El Centrocampista

Better than Maradona? The greatest African to play in La Liga


One of the most vocal and best organised supporters groups in Spain is named after an African player that I would care to guess most people outside of the Gambia and Seville have very little knowledge of.

Does Alhaji Momodu Njie ring a bell? Probably not, does Biri-Biri as he was commonly known? I would guess not either, but in Seville and in his homeland, he is a legendary figure, talked about in the same breath as a certain Diego Armando Maradona, such was his footballing prowess.

Biri-Biri was born in Banjul, the capital of Gambia on the 30th of March 1948. His first steps into football were playing for local clubs such as Black Star and Black Diamonds, before he got his first senior gig with Augustians FC, for whom he played for, from 1965-1970. Biri was comfortable playing in many positions, but such was his technique and ability to go past defenders, he settled as a right-winger.

In 1970 Biri got his first break, when scouts from Derby County (at the time managed by a certain Brian Clough) saw him play and invited him over to England. However things didn’t work out in England, due to a lack of opportunities and the culture-shock that Biri experienced and he was soon back in The Gambia playing for Wallidan.

It wasn’t long again though until foreign scouts came calling, such was Biri’s talent, his phenomenal dribbling skills and goal-poaching instincts. Biri signed for Danish side B 1901 in 1972, thus becoming the first African player to play professionally in the Danish league. It was however the following year when Biri got the move that would change his life forever, when he signed for Sevilla CF (note this was still during Franco’s regime, hence the CF instead of the anglicized FC, as Franco had banned all “non-patriotic” football club names.)

Biri quickly endeared himself to the passionate crowds at the Estadio Ramón Sánchez Pizjuán, with his breath-taking skills and the ability with which he could turn a game. His greatest achievement came in his second year in Seville, when he  was instrumental in helping the club gain promotion to the primera liga. Biri was a cult-figure for the fans during his five years with Sevilla, and such was his legacy, that the largest organised supporters group in the Estadio Ramón Sánchez Pizjuán, Biris Norte 1905 are named in his honour.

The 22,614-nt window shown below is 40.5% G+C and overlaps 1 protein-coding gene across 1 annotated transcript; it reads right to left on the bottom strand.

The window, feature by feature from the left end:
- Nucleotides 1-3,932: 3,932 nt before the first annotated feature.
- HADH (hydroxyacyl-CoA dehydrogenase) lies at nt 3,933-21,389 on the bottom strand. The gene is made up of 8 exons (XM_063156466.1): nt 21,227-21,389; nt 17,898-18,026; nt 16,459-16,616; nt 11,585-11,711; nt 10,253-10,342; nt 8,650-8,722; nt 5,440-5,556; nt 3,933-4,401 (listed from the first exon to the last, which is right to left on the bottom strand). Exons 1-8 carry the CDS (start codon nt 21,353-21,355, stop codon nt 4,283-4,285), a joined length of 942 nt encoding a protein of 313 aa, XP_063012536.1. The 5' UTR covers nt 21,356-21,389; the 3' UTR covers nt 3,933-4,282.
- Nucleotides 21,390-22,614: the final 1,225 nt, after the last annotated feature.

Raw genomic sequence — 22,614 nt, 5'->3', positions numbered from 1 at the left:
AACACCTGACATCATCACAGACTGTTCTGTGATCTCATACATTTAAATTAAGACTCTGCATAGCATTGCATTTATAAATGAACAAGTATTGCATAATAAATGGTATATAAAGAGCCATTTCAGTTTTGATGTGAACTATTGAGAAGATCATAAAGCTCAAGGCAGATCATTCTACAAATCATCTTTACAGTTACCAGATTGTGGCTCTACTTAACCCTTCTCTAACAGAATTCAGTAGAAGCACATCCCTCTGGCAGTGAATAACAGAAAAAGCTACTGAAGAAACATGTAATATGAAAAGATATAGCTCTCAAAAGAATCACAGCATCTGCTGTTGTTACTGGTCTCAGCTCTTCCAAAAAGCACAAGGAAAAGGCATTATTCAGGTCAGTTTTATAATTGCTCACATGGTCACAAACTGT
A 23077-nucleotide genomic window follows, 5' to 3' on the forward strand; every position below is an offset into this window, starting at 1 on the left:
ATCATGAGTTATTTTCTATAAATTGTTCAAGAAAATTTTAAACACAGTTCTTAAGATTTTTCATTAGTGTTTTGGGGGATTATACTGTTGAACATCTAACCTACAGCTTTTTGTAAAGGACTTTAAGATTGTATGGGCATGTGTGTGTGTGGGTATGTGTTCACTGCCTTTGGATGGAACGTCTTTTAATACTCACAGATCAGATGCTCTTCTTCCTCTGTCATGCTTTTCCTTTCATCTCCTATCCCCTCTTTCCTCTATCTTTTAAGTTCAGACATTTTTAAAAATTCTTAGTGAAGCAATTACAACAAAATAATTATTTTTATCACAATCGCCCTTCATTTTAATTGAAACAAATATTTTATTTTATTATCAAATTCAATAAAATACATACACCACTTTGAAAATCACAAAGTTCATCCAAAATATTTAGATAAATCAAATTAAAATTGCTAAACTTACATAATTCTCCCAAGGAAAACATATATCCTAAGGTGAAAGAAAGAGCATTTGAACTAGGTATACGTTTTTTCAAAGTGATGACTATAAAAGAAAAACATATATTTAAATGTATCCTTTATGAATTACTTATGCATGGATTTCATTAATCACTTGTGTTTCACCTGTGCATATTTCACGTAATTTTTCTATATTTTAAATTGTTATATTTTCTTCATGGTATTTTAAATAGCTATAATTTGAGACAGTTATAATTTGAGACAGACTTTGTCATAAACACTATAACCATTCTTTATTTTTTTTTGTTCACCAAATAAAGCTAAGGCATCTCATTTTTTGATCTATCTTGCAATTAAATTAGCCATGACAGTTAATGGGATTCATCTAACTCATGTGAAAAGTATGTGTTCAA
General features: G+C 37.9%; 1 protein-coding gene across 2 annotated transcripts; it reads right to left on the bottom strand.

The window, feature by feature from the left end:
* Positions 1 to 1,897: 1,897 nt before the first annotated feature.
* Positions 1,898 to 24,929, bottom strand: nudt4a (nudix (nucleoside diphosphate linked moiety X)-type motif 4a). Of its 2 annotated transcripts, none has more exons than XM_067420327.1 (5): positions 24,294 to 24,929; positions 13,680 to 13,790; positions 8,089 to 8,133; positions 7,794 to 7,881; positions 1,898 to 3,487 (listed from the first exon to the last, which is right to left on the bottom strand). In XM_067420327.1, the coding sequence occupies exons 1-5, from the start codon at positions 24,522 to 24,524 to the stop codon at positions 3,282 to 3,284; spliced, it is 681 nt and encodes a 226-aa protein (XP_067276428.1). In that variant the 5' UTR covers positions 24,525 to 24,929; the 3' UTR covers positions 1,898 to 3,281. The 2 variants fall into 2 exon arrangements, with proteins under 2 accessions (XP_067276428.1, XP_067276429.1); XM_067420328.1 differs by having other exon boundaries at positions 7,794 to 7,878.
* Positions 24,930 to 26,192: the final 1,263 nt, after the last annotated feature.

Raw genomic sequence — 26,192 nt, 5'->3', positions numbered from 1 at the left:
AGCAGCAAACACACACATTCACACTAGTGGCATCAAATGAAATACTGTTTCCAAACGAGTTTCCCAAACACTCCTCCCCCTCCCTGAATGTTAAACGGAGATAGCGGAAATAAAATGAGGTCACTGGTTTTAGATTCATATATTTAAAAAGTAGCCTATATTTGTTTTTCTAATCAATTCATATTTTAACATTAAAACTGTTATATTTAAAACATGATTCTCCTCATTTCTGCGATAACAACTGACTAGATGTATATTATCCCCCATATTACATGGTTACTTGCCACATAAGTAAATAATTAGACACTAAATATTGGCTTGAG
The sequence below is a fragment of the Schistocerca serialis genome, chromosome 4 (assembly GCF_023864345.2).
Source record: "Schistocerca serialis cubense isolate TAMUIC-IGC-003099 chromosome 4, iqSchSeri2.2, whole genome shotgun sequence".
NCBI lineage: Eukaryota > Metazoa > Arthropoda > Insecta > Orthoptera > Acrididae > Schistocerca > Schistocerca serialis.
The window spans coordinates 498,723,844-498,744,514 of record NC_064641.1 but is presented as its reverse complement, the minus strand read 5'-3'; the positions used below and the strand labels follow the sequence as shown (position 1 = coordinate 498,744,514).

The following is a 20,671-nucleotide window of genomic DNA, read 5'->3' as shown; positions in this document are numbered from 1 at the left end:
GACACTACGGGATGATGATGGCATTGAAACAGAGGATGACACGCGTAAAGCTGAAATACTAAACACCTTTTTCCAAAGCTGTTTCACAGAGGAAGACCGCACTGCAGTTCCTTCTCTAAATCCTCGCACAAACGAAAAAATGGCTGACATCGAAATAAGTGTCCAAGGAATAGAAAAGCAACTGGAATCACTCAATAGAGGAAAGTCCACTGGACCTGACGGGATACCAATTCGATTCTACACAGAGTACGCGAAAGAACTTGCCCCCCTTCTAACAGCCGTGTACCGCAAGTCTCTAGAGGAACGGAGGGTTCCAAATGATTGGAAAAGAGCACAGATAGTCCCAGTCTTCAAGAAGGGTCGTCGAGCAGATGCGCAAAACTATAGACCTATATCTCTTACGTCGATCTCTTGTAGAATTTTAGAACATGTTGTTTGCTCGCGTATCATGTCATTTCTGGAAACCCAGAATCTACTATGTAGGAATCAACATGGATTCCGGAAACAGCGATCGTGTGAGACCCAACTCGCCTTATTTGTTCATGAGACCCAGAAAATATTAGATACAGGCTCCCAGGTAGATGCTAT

In 2000, Biri was named as Gambia’s ‘greatest footballer of all time’, a title well-deserved according to his international team-mate Alhaji Babou Sowe. “I classed Biri Biri even above Maradona because he was a great goal scorer, dribbler and could play with both feet,” Sowe said. “Biri Biri is the best player Africa has ever produced.”

One Comment

  1. ibrima Mboob

    7 April, 2012 at 17:03

    For us that were fortunate to witness this soccer maestro at work, it was phonomenal. I remember seeing him standing with his friends in front of my house, which was directly opposite the little stadium where Walidan his old team practices. We were very proud as kids to be given an audience by this great and patriotic Gambian, who as the legend goes, always finds the time to answer to the calls of his nation for national duties even at his own expense.

    We always see Alhagie Madda as he was fondly called outside our compound donning latest team Jerseys of either Sevilla or B1901.How proud we were seeing him chatting it up with Binta Nyang, Manga Ngum, God bless his soul and members of the extended family at 64 Hagan Street. We kids would, hang around straining to listen to the latest exploits of this great soccer maestro I remember one time, Biri came home from Europe with a broken foot, I was mad, who could have done this horrible thing to our hero.Would a broken foot end his career. Well, as it turm out, our fears were for naught. Before llmg

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